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The amazing gifts of ginger



María Eugenia Brun - published on 06/14/17

Ginger root has a wide range of health benefits, from reducing blood sugar to treating morning sickness and colds.

Herbs and spices have been used since ancient times for treating a wide variety of illnesses. One of those beneficial spices is ginger, which has been used for thousands of years. It belongs to the “zingiber officinale” family, and is closely related to turmeric, cardamom, and galangal.

Ginger is currently cultivated in India, China, Japan, Indonesia, the islands of the Caribbean, and some areas of Latin America.

The part of the plant that is usually used as a spice is the rhizome (a part of the stem that grows underground), which is usually known as ginger root, or just ginger. It is considered a food with useful natural properties, as it contains chemicals with health benefits.

Nutritional properties

On a nutritional level, it contains carbohydrates, present in a greater proportion in powdered ginger than in fresh ginger. As far as mineral content goes, what most stands out is potassium, which improves circulation and treats cramps. People who suffer from renal insufficiency should only consume ginger in moderation.

Gingerol is the main bioactive constituent of ginger. It is responsible for many of its medicinal properties, as well as its anti-inflammatory and antioxidant effects.

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Various studies have shown that three grams of ginger reduce LDL cholesterol (“bad” cholesterol) levels, as well as total cholesterol levels and triglycerides.

Other studies indicate that it reduces blood sugar levels, thus helping to improve various cardiovascular risk factors in diabetics.

Some beneficial effects of eating ginger

One of the best-known properties of ginger is that it relieves the sensation of motion sickness while traveling. A small amount is also currently recommended for pregnant women suffering from morning sickness (although they should consult with their doctor regarding ginger consumption).

In addition, it has carminative properties (reducing flatulence), is an antispasmodic, helps treat ulcers, helps discharge bile from the digestive system, protects the liver, is an antitussive (cough suppressant), reduces blood pressure, and is an expectorant and laxative.

It is an antihistamine, so ginger tea can help relieve colds, coughs, and sore throats, for example.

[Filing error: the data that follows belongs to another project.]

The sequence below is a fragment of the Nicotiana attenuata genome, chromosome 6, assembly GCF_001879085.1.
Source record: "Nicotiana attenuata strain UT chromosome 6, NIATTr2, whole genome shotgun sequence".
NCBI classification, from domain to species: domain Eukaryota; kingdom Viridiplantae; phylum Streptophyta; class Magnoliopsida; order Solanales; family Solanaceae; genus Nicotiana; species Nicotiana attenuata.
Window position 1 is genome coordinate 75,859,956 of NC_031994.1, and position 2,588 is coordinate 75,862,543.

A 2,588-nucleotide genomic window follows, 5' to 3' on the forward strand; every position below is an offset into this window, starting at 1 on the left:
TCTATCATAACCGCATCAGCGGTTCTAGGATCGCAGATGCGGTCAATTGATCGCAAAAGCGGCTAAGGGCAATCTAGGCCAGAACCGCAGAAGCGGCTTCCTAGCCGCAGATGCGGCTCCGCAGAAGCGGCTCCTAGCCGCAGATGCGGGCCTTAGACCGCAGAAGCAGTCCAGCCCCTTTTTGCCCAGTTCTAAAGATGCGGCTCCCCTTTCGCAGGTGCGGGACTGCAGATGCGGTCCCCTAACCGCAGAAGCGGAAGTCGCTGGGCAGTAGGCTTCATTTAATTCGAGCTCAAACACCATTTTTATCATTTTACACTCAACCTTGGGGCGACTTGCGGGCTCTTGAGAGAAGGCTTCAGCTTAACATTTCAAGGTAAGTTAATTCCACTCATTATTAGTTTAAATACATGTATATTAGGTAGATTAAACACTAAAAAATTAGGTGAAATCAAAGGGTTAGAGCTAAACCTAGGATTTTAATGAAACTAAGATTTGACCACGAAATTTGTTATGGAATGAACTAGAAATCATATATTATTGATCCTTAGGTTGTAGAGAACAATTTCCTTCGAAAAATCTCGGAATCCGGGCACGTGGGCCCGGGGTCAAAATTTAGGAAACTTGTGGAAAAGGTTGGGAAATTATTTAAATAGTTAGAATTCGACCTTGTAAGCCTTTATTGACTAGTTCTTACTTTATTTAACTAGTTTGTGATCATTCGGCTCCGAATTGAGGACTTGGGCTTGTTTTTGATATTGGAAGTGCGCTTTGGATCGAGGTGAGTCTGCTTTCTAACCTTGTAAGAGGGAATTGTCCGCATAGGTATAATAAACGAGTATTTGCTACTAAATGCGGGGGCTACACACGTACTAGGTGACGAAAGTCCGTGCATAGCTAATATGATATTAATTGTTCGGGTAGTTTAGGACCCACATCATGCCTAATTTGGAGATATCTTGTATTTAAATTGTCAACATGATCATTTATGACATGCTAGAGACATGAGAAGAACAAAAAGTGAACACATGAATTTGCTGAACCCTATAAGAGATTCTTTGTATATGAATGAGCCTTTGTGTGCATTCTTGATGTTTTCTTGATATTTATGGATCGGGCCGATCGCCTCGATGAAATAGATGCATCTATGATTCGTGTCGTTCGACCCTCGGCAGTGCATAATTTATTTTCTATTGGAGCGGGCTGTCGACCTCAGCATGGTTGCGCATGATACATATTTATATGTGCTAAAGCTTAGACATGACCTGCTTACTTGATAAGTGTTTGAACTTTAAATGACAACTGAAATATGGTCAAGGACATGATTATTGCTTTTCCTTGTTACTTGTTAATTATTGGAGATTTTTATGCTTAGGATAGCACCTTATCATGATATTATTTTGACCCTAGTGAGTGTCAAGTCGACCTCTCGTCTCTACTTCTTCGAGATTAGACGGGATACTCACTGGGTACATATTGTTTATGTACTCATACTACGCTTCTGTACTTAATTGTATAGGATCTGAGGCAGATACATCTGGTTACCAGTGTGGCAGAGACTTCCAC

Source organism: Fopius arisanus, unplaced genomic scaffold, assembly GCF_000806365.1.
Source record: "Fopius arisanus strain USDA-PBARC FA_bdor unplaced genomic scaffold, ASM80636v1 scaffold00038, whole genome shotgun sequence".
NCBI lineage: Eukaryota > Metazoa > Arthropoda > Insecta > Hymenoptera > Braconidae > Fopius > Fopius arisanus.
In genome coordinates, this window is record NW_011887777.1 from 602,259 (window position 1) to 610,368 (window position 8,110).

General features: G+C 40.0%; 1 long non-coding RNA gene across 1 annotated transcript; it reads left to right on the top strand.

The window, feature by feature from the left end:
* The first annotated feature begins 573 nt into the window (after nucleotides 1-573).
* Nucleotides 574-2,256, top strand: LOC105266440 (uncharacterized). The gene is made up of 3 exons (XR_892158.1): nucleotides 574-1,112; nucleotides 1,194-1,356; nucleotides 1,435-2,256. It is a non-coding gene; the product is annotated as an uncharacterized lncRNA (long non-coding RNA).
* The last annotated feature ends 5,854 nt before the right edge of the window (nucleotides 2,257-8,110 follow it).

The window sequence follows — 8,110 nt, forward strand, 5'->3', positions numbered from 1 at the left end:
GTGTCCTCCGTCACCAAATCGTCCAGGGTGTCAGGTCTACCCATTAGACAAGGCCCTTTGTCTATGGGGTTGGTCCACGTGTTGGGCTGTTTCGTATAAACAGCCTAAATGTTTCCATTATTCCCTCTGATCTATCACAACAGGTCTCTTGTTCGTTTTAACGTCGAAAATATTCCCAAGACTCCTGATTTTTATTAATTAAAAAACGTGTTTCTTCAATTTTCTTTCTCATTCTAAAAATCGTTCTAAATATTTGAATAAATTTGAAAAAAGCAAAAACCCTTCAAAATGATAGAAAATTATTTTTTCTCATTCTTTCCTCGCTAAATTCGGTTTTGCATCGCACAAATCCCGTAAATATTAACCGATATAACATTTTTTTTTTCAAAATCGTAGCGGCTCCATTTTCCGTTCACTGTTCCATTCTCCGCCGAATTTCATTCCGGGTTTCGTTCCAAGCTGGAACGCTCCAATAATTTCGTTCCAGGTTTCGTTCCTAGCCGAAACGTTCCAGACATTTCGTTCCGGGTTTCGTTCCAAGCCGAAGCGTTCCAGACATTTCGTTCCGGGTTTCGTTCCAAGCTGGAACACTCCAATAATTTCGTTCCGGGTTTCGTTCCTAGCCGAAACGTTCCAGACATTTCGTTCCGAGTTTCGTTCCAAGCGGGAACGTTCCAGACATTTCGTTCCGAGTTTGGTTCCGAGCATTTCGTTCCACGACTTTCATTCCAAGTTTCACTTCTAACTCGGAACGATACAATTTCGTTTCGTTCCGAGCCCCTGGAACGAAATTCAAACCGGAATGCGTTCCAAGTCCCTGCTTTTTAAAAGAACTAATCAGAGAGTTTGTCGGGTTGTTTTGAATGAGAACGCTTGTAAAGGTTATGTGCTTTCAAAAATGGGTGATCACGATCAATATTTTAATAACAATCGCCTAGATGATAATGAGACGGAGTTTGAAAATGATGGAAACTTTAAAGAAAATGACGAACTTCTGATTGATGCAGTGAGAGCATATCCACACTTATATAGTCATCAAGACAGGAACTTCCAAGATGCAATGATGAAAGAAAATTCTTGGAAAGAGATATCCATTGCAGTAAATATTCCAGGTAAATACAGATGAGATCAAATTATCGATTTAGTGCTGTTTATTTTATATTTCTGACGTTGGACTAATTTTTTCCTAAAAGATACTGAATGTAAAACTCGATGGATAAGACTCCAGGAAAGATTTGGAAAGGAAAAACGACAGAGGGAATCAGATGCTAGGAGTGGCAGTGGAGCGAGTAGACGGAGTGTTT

It also relieves muscle pain (cramps) and improves blood circulation.

These properties vary according to the form in which ginger is consumed. For example:

  • Fresh ginger: principally for treating vomiting, cough, abdominal bloating, and fever.
  • Dry ginger: for abdominal pain and diarrhea.
  • Dry powdered ginger: for stimulating the lungs and digestion, and for avoiding morning sickness for pregnant women.
  • Ginger oil: for treating fevers and stimulating the appetite.

Various uses of ginger in the kitchen

Nowadays, fresh ginger is what is most widely used for culinary purposes, but it is also used in its dry or powdered forms, and in preserves and oils.

Its strong, intense, and slightly sweet flavor makes it very distinct, and very useful in various dishes such as salads, drinks, cocktails, and assorted gourmet dishes.


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Fresh ginger: It can be used with seafood, meat, and fish to neutralize odors. It is good in spicy sauces and curry, or also to flavor oils along with garlic and onion. Finely chopped, crushed, or cut into small sticks, it is used for seasoning various kinds of salad, together with turmeric, chili, and lime juice. It is useful for adding aroma to soups, fried vegetables, stews, and oriental dishes. It can also be used in the preparation of sweet dishes, such as jams, pastries, sweet breads, and cookies, among others.

Powdered ginger: It has a different, somewhat stronger flavor, and is principally used in desserts, jams, candies, curry, and mixtures of hot spices. It’s ideal for breads, cakes, and cookies, or for giving aroma to vegetables and sweet-and-sour dishes. One of its well-known uses is to accompany raw fish such as sushi, and in a variety of drinks such as beer, tea, and coffee.

Ginger preserves: This is generally used in refreshing drinks, spiced breads, ice cream, and sweet sauces.

Ginger oil: In this form, ginger is usually used in confectionery products, and both alcoholic and non-alcoholic beverages.

Ginger is a very healthy and enriching spice that offers multiple health benefits. It’s always best to be careful with the amounts you add to food, because it has an intense flavor.

This article was originally published in the Spanish Edition of Aleteia.

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